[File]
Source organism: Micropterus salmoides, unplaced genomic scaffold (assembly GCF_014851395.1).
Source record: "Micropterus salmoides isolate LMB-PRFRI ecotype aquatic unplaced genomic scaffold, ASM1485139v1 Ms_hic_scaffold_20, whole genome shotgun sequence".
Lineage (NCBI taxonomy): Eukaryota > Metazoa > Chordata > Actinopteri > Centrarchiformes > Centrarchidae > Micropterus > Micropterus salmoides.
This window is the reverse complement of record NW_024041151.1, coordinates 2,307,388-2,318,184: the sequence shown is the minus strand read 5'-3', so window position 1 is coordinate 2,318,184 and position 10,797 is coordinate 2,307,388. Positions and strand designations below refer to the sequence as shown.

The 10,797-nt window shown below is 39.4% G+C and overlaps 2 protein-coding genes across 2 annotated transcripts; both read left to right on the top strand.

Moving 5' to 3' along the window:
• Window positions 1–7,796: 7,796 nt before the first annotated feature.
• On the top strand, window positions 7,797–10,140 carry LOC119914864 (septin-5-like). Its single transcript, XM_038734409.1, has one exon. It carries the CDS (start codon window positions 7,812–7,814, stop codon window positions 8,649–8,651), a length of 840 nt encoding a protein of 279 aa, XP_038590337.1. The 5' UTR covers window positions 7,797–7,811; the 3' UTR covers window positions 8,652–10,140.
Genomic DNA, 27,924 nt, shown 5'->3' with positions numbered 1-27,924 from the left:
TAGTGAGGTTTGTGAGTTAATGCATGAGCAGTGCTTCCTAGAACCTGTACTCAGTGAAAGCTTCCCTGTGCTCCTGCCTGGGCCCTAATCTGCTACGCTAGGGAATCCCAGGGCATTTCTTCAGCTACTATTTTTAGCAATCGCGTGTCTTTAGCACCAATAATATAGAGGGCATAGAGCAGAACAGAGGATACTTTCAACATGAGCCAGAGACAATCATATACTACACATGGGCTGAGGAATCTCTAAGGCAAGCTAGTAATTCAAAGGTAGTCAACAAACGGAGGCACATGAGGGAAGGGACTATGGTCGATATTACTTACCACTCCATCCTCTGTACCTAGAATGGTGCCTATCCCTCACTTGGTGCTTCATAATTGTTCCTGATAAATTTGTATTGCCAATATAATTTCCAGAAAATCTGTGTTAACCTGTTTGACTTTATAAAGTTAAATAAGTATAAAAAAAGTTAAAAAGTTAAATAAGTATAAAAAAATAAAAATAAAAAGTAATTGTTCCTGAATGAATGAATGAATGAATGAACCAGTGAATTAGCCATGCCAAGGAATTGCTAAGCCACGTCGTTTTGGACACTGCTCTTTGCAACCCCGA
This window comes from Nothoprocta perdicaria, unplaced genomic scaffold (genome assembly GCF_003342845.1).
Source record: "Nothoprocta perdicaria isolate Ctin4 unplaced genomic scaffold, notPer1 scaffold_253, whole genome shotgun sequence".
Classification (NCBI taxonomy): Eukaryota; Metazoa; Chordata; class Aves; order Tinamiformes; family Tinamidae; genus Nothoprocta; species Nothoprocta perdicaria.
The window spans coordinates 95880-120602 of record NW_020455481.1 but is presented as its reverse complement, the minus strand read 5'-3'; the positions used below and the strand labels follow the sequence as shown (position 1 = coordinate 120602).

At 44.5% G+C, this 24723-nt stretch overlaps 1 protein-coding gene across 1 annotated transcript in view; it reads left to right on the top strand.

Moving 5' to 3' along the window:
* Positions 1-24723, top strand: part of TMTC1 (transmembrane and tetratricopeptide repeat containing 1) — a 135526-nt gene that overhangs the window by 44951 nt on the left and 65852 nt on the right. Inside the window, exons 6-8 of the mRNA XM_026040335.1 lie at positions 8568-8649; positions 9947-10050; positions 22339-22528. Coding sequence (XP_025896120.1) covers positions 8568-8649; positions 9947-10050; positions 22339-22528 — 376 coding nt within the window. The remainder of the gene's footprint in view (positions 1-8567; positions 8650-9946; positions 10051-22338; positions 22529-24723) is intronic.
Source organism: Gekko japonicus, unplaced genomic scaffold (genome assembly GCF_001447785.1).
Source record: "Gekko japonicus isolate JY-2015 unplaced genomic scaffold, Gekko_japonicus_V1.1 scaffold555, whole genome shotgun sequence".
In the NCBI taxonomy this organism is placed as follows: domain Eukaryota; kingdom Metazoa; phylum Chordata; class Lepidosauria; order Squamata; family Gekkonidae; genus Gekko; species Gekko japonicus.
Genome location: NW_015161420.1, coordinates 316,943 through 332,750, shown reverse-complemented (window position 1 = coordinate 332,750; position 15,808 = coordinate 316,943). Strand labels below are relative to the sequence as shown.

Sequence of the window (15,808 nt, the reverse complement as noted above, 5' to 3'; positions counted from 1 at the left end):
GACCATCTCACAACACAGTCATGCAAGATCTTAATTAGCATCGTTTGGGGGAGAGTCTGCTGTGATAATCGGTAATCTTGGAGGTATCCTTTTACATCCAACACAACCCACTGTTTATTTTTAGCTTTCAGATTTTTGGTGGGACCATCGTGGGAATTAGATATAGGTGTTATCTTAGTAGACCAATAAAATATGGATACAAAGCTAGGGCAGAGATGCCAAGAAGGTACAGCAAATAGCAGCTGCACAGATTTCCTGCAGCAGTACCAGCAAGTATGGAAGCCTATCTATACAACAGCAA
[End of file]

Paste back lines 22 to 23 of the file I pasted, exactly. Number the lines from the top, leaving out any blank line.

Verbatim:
Sequence of the window (15,808 nt, the reverse complement as noted above, 5' to 3'; positions counted from 1 at the left end):
GACCATCTCACAACACAGTCATGCAAGATCTTAATTAGCATCGTTTGGGGGAGAGTCTGCTGTGATAATCGGTAATCTTGGAGGTATCCTTTTACATCCAACACAACCCACTGTTTATTTTTAGCTTTCAGATTTTTGGTGGGACCATCGTGGGAATTAGATATAGGTGTTATCTTAGTAGACCAATAAAATATGGATACAAAGCTAGGGCAGAGATGCCAAGAAGGTACAGCAAATAGCAGCTGCACAGATTTCCTGCAGCAGTACCAGCAAGTATGGAAGCCTATCTATACAACAGCAA